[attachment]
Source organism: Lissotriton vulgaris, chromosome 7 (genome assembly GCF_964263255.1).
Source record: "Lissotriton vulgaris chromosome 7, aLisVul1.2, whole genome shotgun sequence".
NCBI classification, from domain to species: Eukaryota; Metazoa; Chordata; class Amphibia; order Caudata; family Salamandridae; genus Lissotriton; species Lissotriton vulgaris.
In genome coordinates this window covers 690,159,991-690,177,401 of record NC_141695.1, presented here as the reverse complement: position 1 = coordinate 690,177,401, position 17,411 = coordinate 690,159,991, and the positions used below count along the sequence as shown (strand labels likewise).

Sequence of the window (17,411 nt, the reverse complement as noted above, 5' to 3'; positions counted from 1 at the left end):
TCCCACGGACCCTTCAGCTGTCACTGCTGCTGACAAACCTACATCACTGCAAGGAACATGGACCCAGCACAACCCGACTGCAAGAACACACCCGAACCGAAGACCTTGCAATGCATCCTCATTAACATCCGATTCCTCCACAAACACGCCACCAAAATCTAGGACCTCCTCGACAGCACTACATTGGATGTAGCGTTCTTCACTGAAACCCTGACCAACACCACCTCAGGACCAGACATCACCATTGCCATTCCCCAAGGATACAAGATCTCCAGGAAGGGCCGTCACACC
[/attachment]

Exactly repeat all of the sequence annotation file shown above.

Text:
Source organism: Lissotriton vulgaris, chromosome 7 (genome assembly GCF_964263255.1).
Source record: "Lissotriton vulgaris chromosome 7, aLisVul1.2, whole genome shotgun sequence".
NCBI classification, from domain to species: Eukaryota; Metazoa; Chordata; class Amphibia; order Caudata; family Salamandridae; genus Lissotriton; species Lissotriton vulgaris.
In genome coordinates this window covers 690,159,991-690,177,401 of record NC_141695.1, presented here as the reverse complement: position 1 = coordinate 690,177,401, position 17,411 = coordinate 690,159,991, and the positions used below count along the sequence as shown (strand labels likewise).

Sequence of the window (17,411 nt, the reverse complement as noted above, 5' to 3'; positions counted from 1 at the left end):
TCCCACGGACCCTTCAGCTGTCACTGCTGCTGACAAACCTACATCACTGCAAGGAACATGGACCCAGCACAACCCGACTGCAAGAACACACCCGAACCGAAGACCTTGCAATGCATCCTCATTAACATCCGATTCCTCCACAAACACGCCACCAAAATCTAGGACCTCCTCGACAGCACTACATTGGATGTAGCGTTCTTCACTGAAACCCTGACCAACACCACCTCAGGACCAGACATCACCATTGCCATTCCCCAAGGATACAAGATCTCCAGGAAGGGCCGTCACACC